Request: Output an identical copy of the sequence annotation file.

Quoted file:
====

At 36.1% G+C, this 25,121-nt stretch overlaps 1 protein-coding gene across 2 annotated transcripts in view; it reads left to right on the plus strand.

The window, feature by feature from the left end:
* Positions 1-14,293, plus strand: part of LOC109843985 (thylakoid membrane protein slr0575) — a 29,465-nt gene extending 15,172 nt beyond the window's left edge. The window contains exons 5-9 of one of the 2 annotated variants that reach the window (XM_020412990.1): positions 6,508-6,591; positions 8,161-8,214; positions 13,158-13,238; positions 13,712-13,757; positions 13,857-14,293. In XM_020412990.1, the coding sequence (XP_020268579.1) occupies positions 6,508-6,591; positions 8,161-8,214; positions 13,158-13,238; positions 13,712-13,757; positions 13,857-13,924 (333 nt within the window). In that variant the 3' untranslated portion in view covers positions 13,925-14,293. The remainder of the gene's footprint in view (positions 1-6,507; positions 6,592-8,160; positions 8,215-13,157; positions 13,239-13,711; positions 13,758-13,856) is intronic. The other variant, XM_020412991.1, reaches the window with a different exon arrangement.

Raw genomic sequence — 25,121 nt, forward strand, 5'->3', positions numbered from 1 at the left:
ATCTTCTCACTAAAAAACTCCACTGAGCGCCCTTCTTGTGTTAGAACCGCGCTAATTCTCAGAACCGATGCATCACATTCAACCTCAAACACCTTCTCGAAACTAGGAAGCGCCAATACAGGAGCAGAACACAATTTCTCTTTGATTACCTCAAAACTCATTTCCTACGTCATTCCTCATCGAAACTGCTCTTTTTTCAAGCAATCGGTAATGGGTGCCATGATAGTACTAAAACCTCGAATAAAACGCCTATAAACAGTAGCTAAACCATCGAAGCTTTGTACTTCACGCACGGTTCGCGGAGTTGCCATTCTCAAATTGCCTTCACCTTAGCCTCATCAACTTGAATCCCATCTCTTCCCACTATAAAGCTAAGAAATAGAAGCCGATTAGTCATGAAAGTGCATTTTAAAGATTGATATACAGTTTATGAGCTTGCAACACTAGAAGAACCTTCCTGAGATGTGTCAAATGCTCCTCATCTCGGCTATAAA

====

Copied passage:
At 36.1% G+C, this 25,121-nt stretch overlaps 1 protein-coding gene across 2 annotated transcripts in view; it reads left to right on the plus strand.

The window, feature by feature from the left end:
* Positions 1-14,293, plus strand: part of LOC109843985 (thylakoid membrane protein slr0575) — a 29,465-nt gene extending 15,172 nt beyond the window's left edge. The window contains exons 5-9 of one of the 2 annotated variants that reach the window (XM_020412990.1): positions 6,508-6,591; positions 8,161-8,214; positions 13,158-13,238; positions 13,712-13,757; positions 13,857-14,293. In XM_020412990.1, the coding sequence (XP_020268579.1) occupies positions 6,508-6,591; positions 8,161-8,214; positions 13,158-13,238; positions 13,712-13,757; positions 13,857-13,924 (333 nt within the window). In that variant the 3' untranslated portion in view covers positions 13,925-14,293. The remainder of the gene's footprint in view (positions 1-6,507; positions 6,592-8,160; positions 8,215-13,157; positions 13,239-13,711; positions 13,758-13,856) is intronic. The other variant, XM_020412991.1, reaches the window with a different exon arrangement.

Raw genomic sequence — 25,121 nt, forward strand, 5'->3', positions numbered from 1 at the left:
ATCTTCTCACTAAAAAACTCCACTGAGCGCCCTTCTTGTGTTAGAACCGCGCTAATTCTCAGAACCGATGCATCACATTCAACCTCAAACACCTTCTCGAAACTAGGAAGCGCCAATACAGGAGCAGAACACAATTTCTCTTTGATTACCTCAAAACTCATTTCCTACGTCATTCCTCATCGAAACTGCTCTTTTTTCAAGCAATCGGTAATGGGTGCCATGATAGTACTAAAACCTCGAATAAAACGCCTATAAACAGTAGCTAAACCATCGAAGCTTTGTACTTCACGCACGGTTCGCGGAGTTGCCATTCTCAAATTGCCTTCACCTTAGCCTCATCAACTTGAATCCCATCTCTTCCCACTATAAAGCTAAGAAATAGAAGCCGATTAGTCATGAAAGTGCATTTTAAAGATTGATATACAGTTTATGAGCTTGCAACACTAGAAGAACCTTCCTGAGATGTGTCAAATGCTCCTCATCTCGGCTATAAA